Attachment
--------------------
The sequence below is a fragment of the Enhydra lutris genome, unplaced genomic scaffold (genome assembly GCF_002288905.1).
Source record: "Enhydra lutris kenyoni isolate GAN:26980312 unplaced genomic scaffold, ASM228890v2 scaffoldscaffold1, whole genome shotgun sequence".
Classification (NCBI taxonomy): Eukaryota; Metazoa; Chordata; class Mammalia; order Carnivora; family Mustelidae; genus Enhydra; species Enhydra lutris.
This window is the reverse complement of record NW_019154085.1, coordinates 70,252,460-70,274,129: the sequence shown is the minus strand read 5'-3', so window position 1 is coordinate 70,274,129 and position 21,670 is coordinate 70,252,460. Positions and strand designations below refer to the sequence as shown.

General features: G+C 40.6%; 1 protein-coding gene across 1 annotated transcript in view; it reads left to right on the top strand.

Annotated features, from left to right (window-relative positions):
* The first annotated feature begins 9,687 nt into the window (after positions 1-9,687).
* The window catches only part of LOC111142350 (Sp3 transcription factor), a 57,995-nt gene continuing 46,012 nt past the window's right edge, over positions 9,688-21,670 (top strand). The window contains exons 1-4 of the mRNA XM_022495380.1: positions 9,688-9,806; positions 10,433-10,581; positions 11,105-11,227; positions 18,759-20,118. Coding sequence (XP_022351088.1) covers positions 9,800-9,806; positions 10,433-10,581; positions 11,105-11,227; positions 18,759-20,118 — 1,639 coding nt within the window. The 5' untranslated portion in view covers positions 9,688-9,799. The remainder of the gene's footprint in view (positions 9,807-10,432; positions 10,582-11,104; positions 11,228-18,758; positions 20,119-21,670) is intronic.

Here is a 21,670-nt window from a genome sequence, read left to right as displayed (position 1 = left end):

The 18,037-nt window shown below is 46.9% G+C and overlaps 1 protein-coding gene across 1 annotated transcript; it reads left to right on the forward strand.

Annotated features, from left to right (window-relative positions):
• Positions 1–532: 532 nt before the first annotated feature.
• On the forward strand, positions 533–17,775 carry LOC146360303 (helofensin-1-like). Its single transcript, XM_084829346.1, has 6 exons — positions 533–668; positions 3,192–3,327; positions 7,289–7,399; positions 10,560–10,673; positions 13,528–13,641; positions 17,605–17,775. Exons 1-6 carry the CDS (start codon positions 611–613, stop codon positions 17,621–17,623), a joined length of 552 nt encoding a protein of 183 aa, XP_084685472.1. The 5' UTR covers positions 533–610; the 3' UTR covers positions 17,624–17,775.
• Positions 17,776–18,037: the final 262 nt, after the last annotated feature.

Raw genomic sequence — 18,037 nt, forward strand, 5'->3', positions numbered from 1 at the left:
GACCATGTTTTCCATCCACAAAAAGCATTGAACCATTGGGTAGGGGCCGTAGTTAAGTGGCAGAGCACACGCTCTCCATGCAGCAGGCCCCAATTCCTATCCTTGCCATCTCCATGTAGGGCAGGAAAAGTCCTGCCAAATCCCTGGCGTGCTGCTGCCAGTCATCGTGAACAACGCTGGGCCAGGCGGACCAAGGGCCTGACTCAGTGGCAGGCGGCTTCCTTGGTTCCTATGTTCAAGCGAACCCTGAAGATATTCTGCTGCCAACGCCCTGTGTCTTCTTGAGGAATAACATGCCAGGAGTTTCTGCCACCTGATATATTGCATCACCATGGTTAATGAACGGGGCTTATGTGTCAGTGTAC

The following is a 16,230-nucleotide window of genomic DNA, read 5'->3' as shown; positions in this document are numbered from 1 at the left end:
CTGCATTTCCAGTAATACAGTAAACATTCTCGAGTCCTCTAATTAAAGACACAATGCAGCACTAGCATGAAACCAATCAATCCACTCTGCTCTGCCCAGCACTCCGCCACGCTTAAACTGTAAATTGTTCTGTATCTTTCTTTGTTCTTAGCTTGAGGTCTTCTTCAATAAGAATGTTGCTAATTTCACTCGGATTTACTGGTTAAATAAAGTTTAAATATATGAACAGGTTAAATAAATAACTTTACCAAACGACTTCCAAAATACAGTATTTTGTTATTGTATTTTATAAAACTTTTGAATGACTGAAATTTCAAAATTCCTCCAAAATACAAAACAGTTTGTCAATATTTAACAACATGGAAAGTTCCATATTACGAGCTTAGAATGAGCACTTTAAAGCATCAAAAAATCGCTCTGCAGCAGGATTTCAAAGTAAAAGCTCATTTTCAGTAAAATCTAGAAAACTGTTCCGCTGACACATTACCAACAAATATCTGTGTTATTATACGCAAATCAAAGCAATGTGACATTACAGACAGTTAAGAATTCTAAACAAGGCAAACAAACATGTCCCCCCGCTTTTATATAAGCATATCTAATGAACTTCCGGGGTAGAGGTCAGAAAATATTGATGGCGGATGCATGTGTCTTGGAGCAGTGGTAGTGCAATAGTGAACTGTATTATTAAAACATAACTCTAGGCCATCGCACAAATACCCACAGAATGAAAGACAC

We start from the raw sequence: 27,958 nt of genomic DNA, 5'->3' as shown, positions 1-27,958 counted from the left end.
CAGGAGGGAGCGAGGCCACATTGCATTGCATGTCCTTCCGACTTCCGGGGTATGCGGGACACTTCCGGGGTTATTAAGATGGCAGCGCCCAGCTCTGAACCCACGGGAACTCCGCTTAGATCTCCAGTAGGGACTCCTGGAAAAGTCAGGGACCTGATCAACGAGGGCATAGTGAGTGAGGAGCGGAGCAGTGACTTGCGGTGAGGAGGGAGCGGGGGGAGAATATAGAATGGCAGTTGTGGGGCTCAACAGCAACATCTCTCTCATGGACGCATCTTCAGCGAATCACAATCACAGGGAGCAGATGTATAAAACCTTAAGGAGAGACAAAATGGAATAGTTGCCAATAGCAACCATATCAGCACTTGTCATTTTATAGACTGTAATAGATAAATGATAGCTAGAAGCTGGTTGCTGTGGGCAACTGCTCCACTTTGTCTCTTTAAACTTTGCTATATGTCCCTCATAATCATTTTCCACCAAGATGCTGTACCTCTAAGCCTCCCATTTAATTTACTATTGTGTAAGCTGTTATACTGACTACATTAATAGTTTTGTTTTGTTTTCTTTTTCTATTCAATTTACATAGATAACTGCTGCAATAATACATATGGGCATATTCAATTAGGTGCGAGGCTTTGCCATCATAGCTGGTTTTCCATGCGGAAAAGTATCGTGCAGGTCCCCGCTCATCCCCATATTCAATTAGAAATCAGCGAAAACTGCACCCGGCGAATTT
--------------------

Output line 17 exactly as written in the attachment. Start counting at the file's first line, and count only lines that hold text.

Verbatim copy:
The following is a 16,230-nucleotide window of genomic DNA, read 5'->3' as shown; positions in this document are numbered from 1 at the left end: